BBC BLOGS - James Pearce
« Previous | Main | Next »

Fifa should learn from IOC

Post categories:

James Pearce | 15:18 UK time, Tuesday, 7 December 2010

A decade ago, the International Olympic Committee was mired in a corruption scandal that was far bigger than anything that has so far been proved against Fifa and any members of its executive committee. 'Cash for votes' was not just the subject of allegations, there were hard facts to prove that IOC members had taken large bribes.

So it is fair to say that, when it comes to corruption, the IOC does not have a track record of which its members can be proud. Salt Lake City won the right to host the 2002 Winter Olympics by offering scholarships to the children of IOC members, land in Utah and other lavish gifts. It is hard to hold any discussion about corruption in sport without referring back to a scandal that could have brought down the Olympic movement.

The IOC would love to forget about this sordid episode. You could understand, therefore, if senior members of the IOC went red with embarrassment at any mention of the word "corruption", if such talk was now banned at the headquarters in Lausanne. In fact, the opposite is the case and there is a great deal Fifa could learn from the IOC's example.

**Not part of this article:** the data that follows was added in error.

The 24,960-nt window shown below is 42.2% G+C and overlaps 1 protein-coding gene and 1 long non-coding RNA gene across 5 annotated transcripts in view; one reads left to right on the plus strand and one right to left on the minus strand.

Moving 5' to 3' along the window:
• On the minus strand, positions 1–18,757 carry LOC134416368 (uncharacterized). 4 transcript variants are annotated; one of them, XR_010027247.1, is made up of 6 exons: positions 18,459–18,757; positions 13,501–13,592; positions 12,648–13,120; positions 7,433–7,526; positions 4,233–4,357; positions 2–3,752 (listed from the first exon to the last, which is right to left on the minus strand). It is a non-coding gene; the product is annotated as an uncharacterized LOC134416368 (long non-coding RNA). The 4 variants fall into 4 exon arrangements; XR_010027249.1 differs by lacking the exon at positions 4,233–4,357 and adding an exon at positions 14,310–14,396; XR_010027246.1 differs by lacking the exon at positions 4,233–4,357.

Following the BBC Panorama programme about corruption in football last week, Fifa issued a brief statement insisting that the allegations raised had been dealt with and the "case is closed". There seems to be little or no chance that Fifa will carry out any further investigation.

Contrast that with the reaction from the IOC. Issa Hayatou, one of the members of the Fifa executive committee named by Panorama, is also a member of the IOC. Within hours of the broadcast, there was a statement from the IOC, which said it would ask the BBC to forward all the evidence to the "appropriate authorities" and its ethics commission would open an investigation. "The IOC," we were told, "has a zero tolerance against corruption."

I should add that Hayatou denies the allegations against him and could well be cleared by the IOC investigation. The speed of the IOC's response, though, and its tone emphasised the current gulf between the transparency of the bodies that govern the Olympics and football respectively. Last week, the IOC wanted to be seen as open and clean, while Fifa only wanted to talk about anything other than allegations of corruption.

IOC president Jacques Rogge held a meeting with Fifa counterpart Sepp Blatter, in October. Rogge's quote from that day is interesting. "'I encouraged him to do what he has done and clean out as much as possible," he said. "We have been through this... and the IOC came out as a better and more transparent organisation. I hope that happens to my friends."

The IOC president Jacques Rogge is doing his best to push for reform at Fifa. Photo: Reuters

I am sure that, privately at least, Blatter might well prefer that Rogge minds his own business but there is no doubt that the IOC president is doing his best to push for reform at Fifa. There has been wild talk about countries such as England and Australia leading a breakaway from Fifa but that is so unlikely to happen.